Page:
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16.8.16

The path to business success: Write a book

The path to business success is often one of personal change.

Jacqui Pretty, the founder of The Grammar Factory, did not set out to start a business offering an editing service. Pretty planned to start a copywriting company. There was just one problem with that idea: she quickly discovered she hated copywriting. Despite her background in the publishing sector, she found writing draining.

“What I found difficult was constantly producing new content,” Pretty says. “I could do that on a short term basis, but it was creatively draining to do that constantly. I didn’t want that to be my business.”

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10.8.16

Structure your book without sacrificing creativity

Writing is like running. Authors need to warm up their creative muscles every time they sit down to express themselves. The structure that you apply to your writing process and to communicating your thoughts is the equivalent of the runner’s warm up.

In fact, as I sat down to write this blog, I started in about six different ways – and deleted each one (I can’t believe I still do that after 20 years!). Then I finally asked myself: what am I actually trying to say? I wrote down four key points. Then I looked at the order of them, rearranged them, and here we go.  Read More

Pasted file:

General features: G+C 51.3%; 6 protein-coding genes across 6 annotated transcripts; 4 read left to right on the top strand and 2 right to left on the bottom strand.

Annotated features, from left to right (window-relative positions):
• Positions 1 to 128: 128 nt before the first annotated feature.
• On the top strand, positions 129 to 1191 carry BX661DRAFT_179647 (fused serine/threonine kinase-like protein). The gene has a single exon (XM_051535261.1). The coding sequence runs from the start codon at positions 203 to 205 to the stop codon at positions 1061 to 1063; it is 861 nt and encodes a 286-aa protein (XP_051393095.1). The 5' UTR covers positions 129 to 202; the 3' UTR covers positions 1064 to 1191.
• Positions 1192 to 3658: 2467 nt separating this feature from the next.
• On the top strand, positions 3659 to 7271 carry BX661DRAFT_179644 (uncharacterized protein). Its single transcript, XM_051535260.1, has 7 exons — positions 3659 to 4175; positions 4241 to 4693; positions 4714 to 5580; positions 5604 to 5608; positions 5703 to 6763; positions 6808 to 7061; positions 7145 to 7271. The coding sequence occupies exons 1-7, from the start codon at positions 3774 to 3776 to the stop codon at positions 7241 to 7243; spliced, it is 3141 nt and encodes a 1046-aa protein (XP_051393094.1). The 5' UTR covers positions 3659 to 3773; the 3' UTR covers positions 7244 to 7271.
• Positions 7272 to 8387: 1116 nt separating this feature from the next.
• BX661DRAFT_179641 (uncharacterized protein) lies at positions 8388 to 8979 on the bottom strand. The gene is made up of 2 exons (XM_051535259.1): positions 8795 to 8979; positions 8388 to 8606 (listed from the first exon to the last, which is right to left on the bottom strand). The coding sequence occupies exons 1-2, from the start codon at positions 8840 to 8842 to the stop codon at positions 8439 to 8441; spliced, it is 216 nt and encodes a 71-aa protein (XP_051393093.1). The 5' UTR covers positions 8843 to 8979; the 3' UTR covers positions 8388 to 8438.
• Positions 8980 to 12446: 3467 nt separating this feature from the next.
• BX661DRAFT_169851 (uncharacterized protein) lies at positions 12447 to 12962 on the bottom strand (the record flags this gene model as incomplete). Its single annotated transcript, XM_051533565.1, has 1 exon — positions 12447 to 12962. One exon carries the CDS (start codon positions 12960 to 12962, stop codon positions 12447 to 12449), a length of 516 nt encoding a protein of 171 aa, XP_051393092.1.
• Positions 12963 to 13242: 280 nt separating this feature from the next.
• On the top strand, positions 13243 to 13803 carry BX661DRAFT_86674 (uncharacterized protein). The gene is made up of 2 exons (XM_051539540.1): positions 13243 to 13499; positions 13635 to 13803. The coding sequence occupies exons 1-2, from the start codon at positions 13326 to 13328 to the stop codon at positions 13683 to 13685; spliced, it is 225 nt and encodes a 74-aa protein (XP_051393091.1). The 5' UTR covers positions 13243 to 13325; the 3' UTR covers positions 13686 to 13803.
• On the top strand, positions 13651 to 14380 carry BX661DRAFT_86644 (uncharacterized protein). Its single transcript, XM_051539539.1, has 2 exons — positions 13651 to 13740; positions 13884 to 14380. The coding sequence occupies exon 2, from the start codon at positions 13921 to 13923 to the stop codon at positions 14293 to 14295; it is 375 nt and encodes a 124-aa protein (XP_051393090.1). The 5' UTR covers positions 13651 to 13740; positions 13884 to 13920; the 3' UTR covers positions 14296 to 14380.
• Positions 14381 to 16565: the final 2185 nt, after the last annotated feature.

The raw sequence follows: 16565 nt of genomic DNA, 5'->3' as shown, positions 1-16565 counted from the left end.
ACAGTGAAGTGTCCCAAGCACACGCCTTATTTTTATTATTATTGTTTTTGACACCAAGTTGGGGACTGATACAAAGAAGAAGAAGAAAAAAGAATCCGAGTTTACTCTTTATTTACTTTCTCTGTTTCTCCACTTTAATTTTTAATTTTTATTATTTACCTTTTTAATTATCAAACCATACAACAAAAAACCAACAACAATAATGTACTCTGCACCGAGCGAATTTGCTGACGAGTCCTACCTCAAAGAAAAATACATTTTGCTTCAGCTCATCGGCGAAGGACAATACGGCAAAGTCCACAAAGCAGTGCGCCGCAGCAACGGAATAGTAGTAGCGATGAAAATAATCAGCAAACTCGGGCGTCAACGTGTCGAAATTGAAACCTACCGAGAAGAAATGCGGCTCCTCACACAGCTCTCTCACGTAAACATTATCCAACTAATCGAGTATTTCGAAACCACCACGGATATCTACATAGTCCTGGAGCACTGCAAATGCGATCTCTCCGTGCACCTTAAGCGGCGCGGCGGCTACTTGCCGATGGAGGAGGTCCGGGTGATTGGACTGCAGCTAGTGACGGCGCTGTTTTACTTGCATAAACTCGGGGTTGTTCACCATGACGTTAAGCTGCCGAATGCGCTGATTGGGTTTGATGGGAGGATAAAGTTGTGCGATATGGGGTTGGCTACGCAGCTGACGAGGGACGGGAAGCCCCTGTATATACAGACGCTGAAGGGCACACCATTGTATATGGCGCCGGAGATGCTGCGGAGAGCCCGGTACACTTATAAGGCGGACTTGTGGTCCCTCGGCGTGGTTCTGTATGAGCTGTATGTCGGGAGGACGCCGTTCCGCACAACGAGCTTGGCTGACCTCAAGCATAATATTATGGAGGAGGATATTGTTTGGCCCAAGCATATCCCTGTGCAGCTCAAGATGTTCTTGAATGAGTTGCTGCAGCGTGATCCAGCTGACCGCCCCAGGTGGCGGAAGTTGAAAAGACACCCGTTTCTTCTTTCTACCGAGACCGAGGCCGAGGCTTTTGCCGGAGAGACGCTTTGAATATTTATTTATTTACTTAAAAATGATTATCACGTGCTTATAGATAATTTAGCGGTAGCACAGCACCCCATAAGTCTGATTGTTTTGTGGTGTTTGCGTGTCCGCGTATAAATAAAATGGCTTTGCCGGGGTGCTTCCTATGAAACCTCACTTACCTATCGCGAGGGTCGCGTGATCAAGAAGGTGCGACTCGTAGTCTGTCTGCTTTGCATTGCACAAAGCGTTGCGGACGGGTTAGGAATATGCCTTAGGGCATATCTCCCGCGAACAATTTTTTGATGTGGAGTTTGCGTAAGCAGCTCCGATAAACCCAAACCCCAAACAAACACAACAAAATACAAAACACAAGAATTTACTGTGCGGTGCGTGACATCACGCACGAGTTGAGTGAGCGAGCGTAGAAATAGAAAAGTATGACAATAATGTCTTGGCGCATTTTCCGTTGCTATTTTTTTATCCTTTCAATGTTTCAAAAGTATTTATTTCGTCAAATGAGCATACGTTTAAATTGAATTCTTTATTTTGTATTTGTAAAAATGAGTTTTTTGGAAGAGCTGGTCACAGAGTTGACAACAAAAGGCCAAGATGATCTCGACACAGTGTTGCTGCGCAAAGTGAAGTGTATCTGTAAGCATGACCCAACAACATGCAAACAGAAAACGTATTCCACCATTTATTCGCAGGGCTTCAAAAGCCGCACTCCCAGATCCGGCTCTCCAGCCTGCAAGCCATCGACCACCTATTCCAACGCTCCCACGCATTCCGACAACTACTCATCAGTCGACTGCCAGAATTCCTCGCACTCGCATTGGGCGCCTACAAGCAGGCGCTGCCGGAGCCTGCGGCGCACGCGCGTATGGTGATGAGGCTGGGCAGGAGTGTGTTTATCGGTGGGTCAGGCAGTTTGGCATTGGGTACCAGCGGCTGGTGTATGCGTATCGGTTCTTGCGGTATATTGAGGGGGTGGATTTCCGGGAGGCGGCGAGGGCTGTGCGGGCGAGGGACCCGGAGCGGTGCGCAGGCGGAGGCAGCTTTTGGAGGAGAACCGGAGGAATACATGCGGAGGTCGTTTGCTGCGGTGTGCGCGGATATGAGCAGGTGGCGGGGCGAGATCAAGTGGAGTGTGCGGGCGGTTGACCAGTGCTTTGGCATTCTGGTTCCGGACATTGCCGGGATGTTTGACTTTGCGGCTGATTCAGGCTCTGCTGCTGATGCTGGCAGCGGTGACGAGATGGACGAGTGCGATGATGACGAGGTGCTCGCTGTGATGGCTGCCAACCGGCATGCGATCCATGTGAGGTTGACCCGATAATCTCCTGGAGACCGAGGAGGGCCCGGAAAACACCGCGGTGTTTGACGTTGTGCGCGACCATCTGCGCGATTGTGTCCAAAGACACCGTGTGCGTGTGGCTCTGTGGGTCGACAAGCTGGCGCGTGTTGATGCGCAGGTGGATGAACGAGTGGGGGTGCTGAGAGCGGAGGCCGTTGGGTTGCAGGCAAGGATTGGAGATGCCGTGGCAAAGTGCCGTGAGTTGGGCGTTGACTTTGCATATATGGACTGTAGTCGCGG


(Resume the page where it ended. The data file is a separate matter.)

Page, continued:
3.8.16

How to judge if your book topic has been ‘done to death’?

Could there ever be a productivity book to top Stephen Covey’s international bestseller – The 7 Habits of Highly Effective People? It seemed impossible until Timothy Ferriss published The Four-Hour Work Week. Done. Until Dermot Crowley published Smart Work. Productivity might have been done to death, but the global appetite for productivity books never dies. We all want help to squeeze more out of our day, to achieve balance, to work smarter. It’s called an ‘evergreen’ topic.  Read More

 
27.7.16

Is there an “ideal” platform for writing a book?

Distractions are so delicious for book writers. We’d like to read another book to make us more confident. We’d like to buy a new notebook, to get a new laptop, and to hear another author speak. Anything but write our books. Are you with me on this one? And the mother of all distractions is technology. Facebook, email, Instagram, Dr Google. Isn’t ‘surfing the web’ a perfect metaphor – a joyful but ultimately purposeless distraction from getting on with our day.

We face a risk with searching for the ideal platform to write our book that we may end up spending our writing time endlessly surfing instead of actually writing. This post provides a shortcut to your ideal book writing technology platform and that’s the end of that. You have no more excuses but to write, dear writer.  Read More

 
22.7.16

Is your book finished?

A childhood friend of mine described his journalism cadetship at a major daily – he’d write and submit stories every day by deadline. Every day they would get ‘spiked’. After several months without of his stories being published, things changed. His stories got into the paper. One of the big advantages of working in journalism is learning when your story is finished: It’s when it makes it past your editor. In the modern world of self-publishing, it’s harder to know when to stop writing and rewriting. We are our own gatekeepers; writer, editor and publisher.